Saturday, July 17, 2010

Den Haag

This was a week full of "firsts" for us. The kids had their first look at the school. We saw our first windmills and royal mansions. The kids had to use their first bathroom in a grocery store. Audrey was the first to see a canal up close and personal. And, poor Audrey again, was the first to get bitten by a dog.
The school was everything we expected. They were serving sushi for lunch that day, which was a curiosity for the kids, but they also offered noodles. The food there is actually pretty nutrious, always offering a variety of fresh foods and even soups (which is very Dutch). They have PB&J, but they hide it behind the counter:) The school is otherwise very American. They don't have to do any standardized testing, which is nice, and they can celebrate Christian holidays like Easter, which I also love. The kids go to school for this coming week, have off for Easter Week, and then have a three day week due to the celebration of "Queen's Day", Queen Beatrice's birthday. More on that later. I think in the next month, they will be home more than at school, but maybe that is good.We've had very little chance to get outside and look around, mostly because we don't know what to go see.
We had one drive from Leiden into the city of The Hague. The kids were facinated by the villages, the green fields full of farm animals, and the random windmill. The royal estate for the Queen's son and his daughters is along the road, as well. We hope to be invited for tea! I explained to the kids that in Holland, the city of The Hague is pronounced "Den Haag". Jordan asked why they called their city "Dead HOG".
After seeing the school on Thursday, we were off to Albert Hein, the local grocery, in a desperate search for milk. The minute we stepped foot inside the store the kids needed to use the bathroom. This place is small and very old and there were no signs for a WC. I asked a man stocking produce if the had a restroom. Of course he spoke no english. He signaled for us to follow him and he took us up the largest, tightest spiral staircase I'd ever seen. I've seen lighthouses with fewer steps! The kids had never seen anything like this and celebrated each step LOUDLY by jumping, dancing, and singing both going up and then again, coming down. Our elderly host was clearly unimpressed. Could he tell we were new around here? Hmmmmm.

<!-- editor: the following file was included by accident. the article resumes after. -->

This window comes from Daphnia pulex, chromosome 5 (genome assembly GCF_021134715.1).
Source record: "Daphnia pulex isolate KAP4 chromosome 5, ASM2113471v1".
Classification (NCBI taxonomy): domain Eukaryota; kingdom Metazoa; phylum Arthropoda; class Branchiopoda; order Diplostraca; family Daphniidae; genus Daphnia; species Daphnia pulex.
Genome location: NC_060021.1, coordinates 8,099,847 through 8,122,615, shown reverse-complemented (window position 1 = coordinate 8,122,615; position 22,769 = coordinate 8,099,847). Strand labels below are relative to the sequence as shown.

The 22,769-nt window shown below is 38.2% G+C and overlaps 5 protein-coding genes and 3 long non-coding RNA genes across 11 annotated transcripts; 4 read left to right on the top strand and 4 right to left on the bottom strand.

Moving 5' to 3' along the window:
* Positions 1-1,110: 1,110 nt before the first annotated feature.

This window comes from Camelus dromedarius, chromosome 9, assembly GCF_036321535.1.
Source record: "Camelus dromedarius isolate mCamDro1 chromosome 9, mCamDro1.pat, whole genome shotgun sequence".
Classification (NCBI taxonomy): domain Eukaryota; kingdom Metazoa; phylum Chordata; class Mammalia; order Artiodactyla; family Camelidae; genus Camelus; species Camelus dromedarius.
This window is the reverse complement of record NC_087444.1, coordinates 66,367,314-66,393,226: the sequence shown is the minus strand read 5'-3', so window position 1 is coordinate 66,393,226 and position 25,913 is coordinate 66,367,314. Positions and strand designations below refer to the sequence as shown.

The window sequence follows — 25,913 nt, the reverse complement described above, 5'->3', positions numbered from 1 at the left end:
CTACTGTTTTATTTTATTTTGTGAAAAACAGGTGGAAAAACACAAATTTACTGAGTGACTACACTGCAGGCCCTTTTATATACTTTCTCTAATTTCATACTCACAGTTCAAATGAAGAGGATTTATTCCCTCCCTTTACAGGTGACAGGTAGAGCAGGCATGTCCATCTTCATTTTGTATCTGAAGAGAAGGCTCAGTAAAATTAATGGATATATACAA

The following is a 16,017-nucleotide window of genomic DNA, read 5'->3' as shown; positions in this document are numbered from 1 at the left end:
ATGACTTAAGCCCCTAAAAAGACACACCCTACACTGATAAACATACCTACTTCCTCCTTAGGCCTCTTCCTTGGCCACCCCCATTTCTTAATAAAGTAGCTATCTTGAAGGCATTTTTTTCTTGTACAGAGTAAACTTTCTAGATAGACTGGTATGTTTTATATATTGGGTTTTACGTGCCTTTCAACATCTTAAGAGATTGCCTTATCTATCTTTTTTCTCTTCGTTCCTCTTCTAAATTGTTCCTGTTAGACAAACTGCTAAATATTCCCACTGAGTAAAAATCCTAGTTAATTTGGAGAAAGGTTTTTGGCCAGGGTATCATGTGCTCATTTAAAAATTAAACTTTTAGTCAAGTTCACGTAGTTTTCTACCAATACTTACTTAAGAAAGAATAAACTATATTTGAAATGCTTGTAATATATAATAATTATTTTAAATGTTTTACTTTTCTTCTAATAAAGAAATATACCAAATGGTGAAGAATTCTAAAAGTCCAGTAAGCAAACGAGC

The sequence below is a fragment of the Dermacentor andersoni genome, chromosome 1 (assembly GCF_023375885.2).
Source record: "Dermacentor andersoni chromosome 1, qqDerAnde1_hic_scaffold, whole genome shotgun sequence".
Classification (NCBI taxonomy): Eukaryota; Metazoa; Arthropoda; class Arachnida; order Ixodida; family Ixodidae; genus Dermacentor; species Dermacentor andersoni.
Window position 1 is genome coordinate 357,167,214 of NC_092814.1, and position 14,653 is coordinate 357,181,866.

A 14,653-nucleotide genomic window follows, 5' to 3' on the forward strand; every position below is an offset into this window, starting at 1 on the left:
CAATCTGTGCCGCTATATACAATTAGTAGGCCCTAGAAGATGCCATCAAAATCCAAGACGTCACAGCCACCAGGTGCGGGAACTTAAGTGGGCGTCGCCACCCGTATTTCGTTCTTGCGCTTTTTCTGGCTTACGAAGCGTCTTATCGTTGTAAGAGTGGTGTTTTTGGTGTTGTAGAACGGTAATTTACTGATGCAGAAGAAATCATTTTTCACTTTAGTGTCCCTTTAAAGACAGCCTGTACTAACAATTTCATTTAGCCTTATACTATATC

Poor Audrey has had a week full of tough lessons. While feeding ducks at the canal, she leaned too far forward and went head over teacup into the slimy black water. She was sitting between my legs at the time. I don't know how I could have prevented the whole thing. I pulled her out immediately, but it was too late. I carried her at arm's lenght back to the hotel room. All the way she cried "I slip!" "I fall!" "Yuck". I had to throw out her clothes. She had a very long very soapy tubby and all was well again.
Yesterday we went back to the Albert Hein. While Walt and I wrestled with a shopping cart, Audrey walked up to a strange dog and, don't you know, he bit her! He did not break the skin, but he gave Audrey, Walt and myself a terrible scare. I'm hoping that she will be more cautious in the future. We are brainstorming on ways to keep her safe. Good Lord, the child is a magnet for trouble.
We moved out of the hotel yesterday and into our temporary Shell housing. We have the 2nd and 3rd story of a pre-war brownstone. It is huge, offering us 12 foot celings, floor to ceiling windows, and five bedrooms. It's so nice to spread out after two weeks of living on top of one another. The kids are feeling the stress of all of the changes, though. Putting them to bed last night was like game of "Wack a Mole". Everytime I put one down, another one popped up. The great thing about the house is that it's 50 yards to Walt's work. It's nice to know he's right here if we need him.
I shoud go, I've been hogging the computer. Jordan and Audrey are playing on the stairs again. These stairs are more like a steep sliding board than a staircase. They love the novelty. The baby gates come on Monday....

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